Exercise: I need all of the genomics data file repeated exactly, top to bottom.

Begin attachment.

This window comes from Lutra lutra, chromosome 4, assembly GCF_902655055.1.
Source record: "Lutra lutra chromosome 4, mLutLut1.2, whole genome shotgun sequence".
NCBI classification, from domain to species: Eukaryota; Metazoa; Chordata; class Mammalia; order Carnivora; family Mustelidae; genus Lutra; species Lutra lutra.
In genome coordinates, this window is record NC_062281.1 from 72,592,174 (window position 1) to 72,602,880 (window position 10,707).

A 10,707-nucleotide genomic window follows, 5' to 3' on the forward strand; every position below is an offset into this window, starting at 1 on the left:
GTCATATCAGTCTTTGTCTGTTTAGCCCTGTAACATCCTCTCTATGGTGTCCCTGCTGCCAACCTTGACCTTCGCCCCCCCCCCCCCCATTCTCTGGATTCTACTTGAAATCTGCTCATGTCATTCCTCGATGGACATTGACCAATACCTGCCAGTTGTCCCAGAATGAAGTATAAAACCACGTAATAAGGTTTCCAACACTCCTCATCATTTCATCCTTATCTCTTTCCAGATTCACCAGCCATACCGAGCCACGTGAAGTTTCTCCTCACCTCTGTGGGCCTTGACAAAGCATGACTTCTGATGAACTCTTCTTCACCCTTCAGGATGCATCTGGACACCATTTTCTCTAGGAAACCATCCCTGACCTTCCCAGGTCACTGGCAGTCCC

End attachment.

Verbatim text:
This window comes from Lutra lutra, chromosome 4, assembly GCF_902655055.1.
Source record: "Lutra lutra chromosome 4, mLutLut1.2, whole genome shotgun sequence".
NCBI classification, from domain to species: Eukaryota; Metazoa; Chordata; class Mammalia; order Carnivora; family Mustelidae; genus Lutra; species Lutra lutra.
In genome coordinates, this window is record NC_062281.1 from 72,592,174 (window position 1) to 72,602,880 (window position 10,707).

A 10,707-nucleotide genomic window follows, 5' to 3' on the forward strand; every position below is an offset into this window, starting at 1 on the left:
GTCATATCAGTCTTTGTCTGTTTAGCCCTGTAACATCCTCTCTATGGTGTCCCTGCTGCCAACCTTGACCTTCGCCCCCCCCCCCCCCATTCTCTGGATTCTACTTGAAATCTGCTCATGTCATTCCTCGATGGACATTGACCAATACCTGCCAGTTGTCCCAGAATGAAGTATAAAACCACGTAATAAGGTTTCCAACACTCCTCATCATTTCATCCTTATCTCTTTCCAGATTCACCAGCCATACCGAGCCACGTGAAGTTTCTCCTCACCTCTGTGGGCCTTGACAAAGCATGACTTCTGATGAACTCTTCTTCACCCTTCAGGATGCATCTGGACACCATTTTCTCTAGGAAACCATCCCTGACCTTCCCAGGTCACTGGCAGTCCC